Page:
For week 12 we asked the community to work with data about the UK’s pet population.
The dataset was pretty simple and there is a good reason for it. For all the variety of topics and challenges we want to provide, sometimes we just need to keep things very basic for our own benefit. With Andy completing yet another marathon last Sunday and me enjoying my first proper holiday in quite a while, I wanted to make sure I could create a makeover very quickly and be done with it. Being away and returning to Germany on Wednesday night only to leave my place 5 hours later to go to an event for work also meant I didn’t have a lot of time to engage with the community this week and provide feedback beyond our Viz Review discussion.
But there is always the recap, so let’s have a look what happened this week, now that you know why things have been a bit quiet and low key :-).
As expected, we saw quite a few bar charts comparing pet populations across different types of animals. Bar charts are a great way to compare categorical data, are easy to create and easy to understand.
We also expected to see icons used because the topic of pets is a playful one that lends itself to a more ‘fun’ style of visualizations and it’s good to experiment with different designs to see what works.
I was pleasantly surprised that a number of you turned this simple dataset, which – let’s be honest – didn’t have great depth for amazing insights, into thought provoking data stories by doing additional research and using data from the annual report of the PFMA to enhance your visualizations.
LESSON 1: CREDIT YOUR SOURCES
What we see very often when icons are used is that the authors fail to credit the source. Unless you create the image yourself, use your own photo, design something from scratch, or paid for it you must always credit the source of your image. And you should only use it when you have the right to do so.
That means if you’re searching for cute pet pictures on google images, you should filter using the license settings to only return images that are free for reuse.
Imagine if someone used a picture of your pet, child, spouse, house, etc. in their work without asking you for permission first. Feels wrong, doesn’t it?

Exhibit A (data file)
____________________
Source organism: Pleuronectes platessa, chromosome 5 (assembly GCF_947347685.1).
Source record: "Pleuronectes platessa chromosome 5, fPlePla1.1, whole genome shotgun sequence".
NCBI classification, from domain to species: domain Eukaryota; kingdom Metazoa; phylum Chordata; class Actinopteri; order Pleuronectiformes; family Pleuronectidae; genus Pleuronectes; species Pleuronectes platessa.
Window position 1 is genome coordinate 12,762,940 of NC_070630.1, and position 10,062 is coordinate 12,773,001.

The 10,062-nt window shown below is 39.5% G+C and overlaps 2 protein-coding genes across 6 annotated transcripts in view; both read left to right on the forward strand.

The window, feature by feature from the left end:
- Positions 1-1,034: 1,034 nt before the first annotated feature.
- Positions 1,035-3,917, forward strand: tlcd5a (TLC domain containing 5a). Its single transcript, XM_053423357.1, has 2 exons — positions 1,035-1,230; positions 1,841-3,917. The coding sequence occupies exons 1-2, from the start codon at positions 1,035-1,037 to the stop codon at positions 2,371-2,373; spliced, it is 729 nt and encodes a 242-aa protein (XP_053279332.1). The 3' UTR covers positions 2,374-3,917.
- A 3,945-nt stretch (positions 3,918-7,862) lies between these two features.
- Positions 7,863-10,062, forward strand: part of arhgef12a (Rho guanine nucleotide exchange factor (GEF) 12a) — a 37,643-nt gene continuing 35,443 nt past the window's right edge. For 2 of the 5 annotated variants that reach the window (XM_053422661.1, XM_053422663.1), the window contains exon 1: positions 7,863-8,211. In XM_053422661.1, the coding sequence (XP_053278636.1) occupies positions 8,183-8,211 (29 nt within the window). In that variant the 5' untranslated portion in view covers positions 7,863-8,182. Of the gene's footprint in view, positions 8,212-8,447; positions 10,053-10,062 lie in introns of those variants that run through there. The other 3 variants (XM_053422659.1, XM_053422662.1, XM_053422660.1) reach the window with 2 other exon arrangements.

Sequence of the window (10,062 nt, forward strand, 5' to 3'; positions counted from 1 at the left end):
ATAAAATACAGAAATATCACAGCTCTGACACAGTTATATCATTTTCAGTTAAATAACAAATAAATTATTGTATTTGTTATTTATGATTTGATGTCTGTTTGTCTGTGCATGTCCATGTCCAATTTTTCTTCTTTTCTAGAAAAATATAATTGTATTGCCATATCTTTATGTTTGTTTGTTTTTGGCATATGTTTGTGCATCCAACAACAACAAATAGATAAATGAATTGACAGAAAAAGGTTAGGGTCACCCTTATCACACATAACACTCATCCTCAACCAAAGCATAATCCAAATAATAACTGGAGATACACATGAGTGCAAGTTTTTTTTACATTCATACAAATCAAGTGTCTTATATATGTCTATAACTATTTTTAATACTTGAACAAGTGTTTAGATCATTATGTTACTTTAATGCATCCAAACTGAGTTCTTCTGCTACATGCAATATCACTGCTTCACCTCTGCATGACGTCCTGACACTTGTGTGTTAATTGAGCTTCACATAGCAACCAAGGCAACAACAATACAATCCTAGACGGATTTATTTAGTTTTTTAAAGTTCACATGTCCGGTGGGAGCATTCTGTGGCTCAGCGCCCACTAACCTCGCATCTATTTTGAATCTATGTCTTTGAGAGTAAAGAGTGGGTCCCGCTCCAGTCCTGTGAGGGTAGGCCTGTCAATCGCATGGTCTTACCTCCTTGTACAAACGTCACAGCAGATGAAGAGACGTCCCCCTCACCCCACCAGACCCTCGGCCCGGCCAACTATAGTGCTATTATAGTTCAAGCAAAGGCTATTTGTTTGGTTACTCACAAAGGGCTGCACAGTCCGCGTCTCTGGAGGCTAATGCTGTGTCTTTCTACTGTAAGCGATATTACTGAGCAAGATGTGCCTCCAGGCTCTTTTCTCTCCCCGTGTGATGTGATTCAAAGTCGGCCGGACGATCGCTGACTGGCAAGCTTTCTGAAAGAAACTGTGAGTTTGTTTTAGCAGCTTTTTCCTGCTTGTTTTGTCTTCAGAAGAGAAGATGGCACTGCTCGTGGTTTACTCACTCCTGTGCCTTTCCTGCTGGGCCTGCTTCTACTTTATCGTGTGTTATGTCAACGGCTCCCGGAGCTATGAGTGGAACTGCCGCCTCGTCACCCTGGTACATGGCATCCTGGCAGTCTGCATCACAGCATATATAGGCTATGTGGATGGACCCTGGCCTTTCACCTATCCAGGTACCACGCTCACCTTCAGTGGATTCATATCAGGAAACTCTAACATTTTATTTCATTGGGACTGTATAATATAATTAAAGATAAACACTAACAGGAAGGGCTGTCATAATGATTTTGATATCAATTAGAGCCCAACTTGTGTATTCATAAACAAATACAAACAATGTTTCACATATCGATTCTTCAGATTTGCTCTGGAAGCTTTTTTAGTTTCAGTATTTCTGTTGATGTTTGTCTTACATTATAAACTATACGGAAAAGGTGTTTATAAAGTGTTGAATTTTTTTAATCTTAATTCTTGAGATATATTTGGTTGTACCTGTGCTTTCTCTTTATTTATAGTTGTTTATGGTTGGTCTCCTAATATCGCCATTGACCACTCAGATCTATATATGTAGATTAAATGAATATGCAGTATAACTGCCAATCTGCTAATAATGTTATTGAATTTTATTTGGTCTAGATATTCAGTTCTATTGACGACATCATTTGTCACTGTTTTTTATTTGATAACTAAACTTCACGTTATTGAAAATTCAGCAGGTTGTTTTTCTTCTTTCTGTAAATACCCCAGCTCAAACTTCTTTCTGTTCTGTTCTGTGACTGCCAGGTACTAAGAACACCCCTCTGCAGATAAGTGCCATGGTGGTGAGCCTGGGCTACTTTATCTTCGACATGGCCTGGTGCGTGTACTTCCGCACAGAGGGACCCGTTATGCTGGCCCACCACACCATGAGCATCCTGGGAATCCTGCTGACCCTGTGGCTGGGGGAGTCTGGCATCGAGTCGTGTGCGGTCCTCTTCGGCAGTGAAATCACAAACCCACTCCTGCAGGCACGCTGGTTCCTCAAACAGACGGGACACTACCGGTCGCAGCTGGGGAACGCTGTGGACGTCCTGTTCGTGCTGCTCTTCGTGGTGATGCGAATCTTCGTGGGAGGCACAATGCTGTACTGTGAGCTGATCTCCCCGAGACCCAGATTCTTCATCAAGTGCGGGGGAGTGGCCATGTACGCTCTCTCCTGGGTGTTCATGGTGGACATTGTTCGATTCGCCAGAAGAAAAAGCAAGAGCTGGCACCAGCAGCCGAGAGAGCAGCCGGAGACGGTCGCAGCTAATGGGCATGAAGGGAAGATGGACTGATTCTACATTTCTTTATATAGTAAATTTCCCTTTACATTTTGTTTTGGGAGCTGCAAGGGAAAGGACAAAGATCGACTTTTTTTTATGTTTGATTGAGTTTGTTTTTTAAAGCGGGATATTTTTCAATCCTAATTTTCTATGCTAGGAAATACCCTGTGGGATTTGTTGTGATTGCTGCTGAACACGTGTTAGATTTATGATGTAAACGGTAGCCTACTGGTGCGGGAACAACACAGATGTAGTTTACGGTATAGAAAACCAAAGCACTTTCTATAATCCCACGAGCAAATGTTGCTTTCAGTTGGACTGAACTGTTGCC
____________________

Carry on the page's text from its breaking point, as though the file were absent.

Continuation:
Please do the right thing and don’t use icons, images, photos and graphics that you don’t have the right to reuse. We’d hate for someone to actually get in trouble for it and as your work is published online for everyone to see, you are exposing yourself to the risk of someone actually getting upset (or worse) about it.
While I call this a ‘lesson’, most of us have made the mistake of using an image without giving due credit. I just want to make sure everyone is aware that this can actually cause problems and to keep it in mind as a best practice to adhere to.
LESSON 2: USE LABELS TO INFORM, NOT TO CONFUSE
We had a few examples this week where both metrics, the number of pets and the percentage of households with those pets, were used in the same visualization. What was confusing was the use of labels in these visualizations. Let’s look at an example:
In this colorful viz, a lollipop chart represents the percentage of household with the pet as the length of the bar, while the number of pets in millions is the label at the end of the bar.
— Ravinder Singh (@RavSinghK) March 19, 2018
What this results in is a bar chart where the bar with the label 54 million (for any pet, here in red) is a little less than twice as long as the next bar, which is for dogs, with the label 8.5 million. That is seriously confusing: Why would a bar of 54 million be twice the length of 8.5 million? It should be 6.35x as long…
The reason is that the length of the bar is the percentage of households with the pet. That is indicated by the x-axis but is not explained in plain English anywhere.
So what the audience sees is a bar chart with confusing labels and below it there is a row of percentage number with seemingly no connection to the chart.
Sure, we have worked with the dataset and know what it is about and maybe to the author this was a very logical way to present the data, but to an uninitiated audience it will be very confusing.
So please, when you add labels to your visualization, take a step back and ask yourself whether the labels are in the right place, whether they add value rather than confuse your audience and whether they make sense given their context, i.e. the labels around them.